College football playoff rankings reflect favoritism

Boh Suh, Staff Writer

The highlight of the College Football playoffs this year is that Cincinnati, as a Group of Five team, was included.  

Now the Bearcats will face No. 1 Alabama in one of the semifinal games. One loss Georgia will face Big Ten champion Michigan in the other semifinal. 

This is a huge accomplishment for Cincinnati as the first team from Group of Five Conferences to ever make it to the playoffs.  

Teams from those conferences have been ignored due to the strength of schedule, and often undervalued even though they had a great season.  

University of Central Florida had two perfect regular seasons (12-0), but were not even close to top four in both seasons (eighth and twelfth). Again, the excuse for the low rankings by the CFP was the strength of schedule.  

What is strength of schedule?  

It is basically how many tough opponents that a team faces during the season. However, how do we know if a team is strong? There are a limited number of games per season. Therefore, it is impossible to make a decision based on a small sample size in college football, unlike college basketball where teams play 30 or more games.  

This makes every game of college football very impactful on the ranking of the team.  

However, there is a little flaw here. What makes certain teams high in preseason ranking? If we look at the Top 25 preseason rankings in the past five years or so, the teams look familiar.  

There are a few teams that may appear here and there, but most of the teams are the same but in a different order. From 2018 to 2021, Alabama, Clemson, Ohio State and Georgia all appeared as top five teams, with Oklahoma (three times) and Wisconsin (one time) joining them. 

If a team is in one of Power 5 conferences, there are plenty of opportunities to play against high ranked teams to boost their resume.  

For example, the Southeastern Conference (SEC) teams could have one loss (or even two losses) to consider to be top 4. For example, Auburn in 2017 had a 10-2 record, but they were ranked No. 2 after beating No. 1 Alabama the week before the SEC championship game.  

Can you imagine Cincinnati had two losses or let alone one loss? They may be lucky to even ranked in the top 15. Even with the perfect record after beating Notre Dame on the road, Cincinnati was not included in top four in the CFP ranking this year until the last week when Oklahoma State lost against Baylor.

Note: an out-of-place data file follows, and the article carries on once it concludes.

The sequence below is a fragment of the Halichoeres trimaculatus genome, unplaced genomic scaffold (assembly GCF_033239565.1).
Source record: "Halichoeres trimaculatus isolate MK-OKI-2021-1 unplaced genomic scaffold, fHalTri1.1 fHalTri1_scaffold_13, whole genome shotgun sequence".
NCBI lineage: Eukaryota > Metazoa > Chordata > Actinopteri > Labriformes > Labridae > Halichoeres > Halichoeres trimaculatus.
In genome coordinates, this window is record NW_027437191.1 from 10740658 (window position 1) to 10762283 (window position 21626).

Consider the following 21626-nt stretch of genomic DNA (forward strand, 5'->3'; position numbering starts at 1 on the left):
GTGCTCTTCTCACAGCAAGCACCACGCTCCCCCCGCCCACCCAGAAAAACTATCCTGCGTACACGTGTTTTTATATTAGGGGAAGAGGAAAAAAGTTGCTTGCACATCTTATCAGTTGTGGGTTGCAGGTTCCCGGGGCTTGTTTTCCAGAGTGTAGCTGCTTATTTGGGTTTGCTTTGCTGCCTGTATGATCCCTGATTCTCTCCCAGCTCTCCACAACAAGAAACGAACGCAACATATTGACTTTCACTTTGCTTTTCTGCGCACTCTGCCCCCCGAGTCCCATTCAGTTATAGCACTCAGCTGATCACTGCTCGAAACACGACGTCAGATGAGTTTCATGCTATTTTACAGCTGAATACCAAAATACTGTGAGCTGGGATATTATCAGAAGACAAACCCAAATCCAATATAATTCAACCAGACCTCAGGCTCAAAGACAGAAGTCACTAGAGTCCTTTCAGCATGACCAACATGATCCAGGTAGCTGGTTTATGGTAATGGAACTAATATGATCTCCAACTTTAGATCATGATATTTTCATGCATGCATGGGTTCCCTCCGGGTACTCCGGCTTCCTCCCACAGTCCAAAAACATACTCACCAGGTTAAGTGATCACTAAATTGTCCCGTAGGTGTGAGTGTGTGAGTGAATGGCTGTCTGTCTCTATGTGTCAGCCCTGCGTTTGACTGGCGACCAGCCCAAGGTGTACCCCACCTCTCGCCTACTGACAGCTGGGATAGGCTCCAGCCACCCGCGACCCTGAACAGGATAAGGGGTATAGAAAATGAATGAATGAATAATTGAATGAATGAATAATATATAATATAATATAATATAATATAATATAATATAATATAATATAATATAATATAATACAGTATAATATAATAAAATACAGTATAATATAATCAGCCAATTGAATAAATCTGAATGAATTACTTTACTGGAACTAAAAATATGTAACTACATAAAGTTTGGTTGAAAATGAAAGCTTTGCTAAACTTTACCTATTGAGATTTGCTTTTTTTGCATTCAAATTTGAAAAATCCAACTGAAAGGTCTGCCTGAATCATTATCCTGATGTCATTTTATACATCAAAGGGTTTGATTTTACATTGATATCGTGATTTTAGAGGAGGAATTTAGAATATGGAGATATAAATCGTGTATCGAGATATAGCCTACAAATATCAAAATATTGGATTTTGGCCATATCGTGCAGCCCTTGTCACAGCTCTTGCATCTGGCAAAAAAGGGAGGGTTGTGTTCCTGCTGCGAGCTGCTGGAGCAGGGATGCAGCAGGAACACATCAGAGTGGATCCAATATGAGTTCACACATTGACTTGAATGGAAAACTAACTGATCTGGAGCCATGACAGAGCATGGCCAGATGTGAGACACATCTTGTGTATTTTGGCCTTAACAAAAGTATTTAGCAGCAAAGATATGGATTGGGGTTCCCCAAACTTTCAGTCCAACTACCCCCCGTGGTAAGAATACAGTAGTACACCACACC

To be quite honest, if Oklahoma State became the Big 12 champion, the CFP would have put Oklahoma State over Cincinnati even after a 13-0 record based on “strength of schedule.” 

The biggest bias in current CFP ranking system is how much some big named teams in Power 5 conferences are favored.  

For example, there are between three and four top 10 SEC teams in preseason ranking in the past four years. This makes the SEC teams have better strength of schedule and a higher chance of getting ranked because there are plenty of opportunities to beat high ranked teams.  

But again, this strength is also determined by preseason ranking which is based on various factors that are likely from recruitment, the number of returning players from the previous year and so on. I believe that the experts who are making the rankings do their best to decide which team in each ranking.  

However, the preseason ranking is such a big influence in ranking that makes it unfair for many teams that are not considered a good team by the experts. 

One fun example (there are actually many examples) is No. 3 Georgia. On paper, they beat No. 3 Clemson, No. 8 Arkansas, No. 18 Auburn and No. 11 Kentucky. The one loss came from No. 3 Alabama. These rankings are based on the rankings when the opponents were ranked at the time.  

However, what are the current rankings of the teams that Georgia beat? Clemson is No. 19 and Arkansas is No. 21. The rest of the teams are not even ranked. Their resume is basically beating two top 25 teams and loss against No. 1 Alabama. Now, it does not look as impressive, right? 

Let’s look at another example, Notre Dame. On paper, they beat No. 18 Wisconsin and lost against No. 7 Cincinnati. At the end, they have no top 25 wins, and the best game is basically the loss against No. 4 Cincinnati. Notre Dame ended up being No. 5 in the CFP ranking. Again, not as impressive right? 

Unfortunately, I do not have an answer to make preseason ranking more objective.  

I know one thing that should happen in college football. Increase the number of games between power five conferences and decrease the number of games against non-power five or even division two schools. Recently, Alabama played against New Mexico State, and apparently, the computer could not even figure out the odds for the game because it was just lopsided.  

Why do power five teams need to play three easy games, because those teams win 99% of the time? Have one game against “weak” opponents and two games against power five conference teams to evaluate each other. I believe that this can help reduce bias against certain conferences.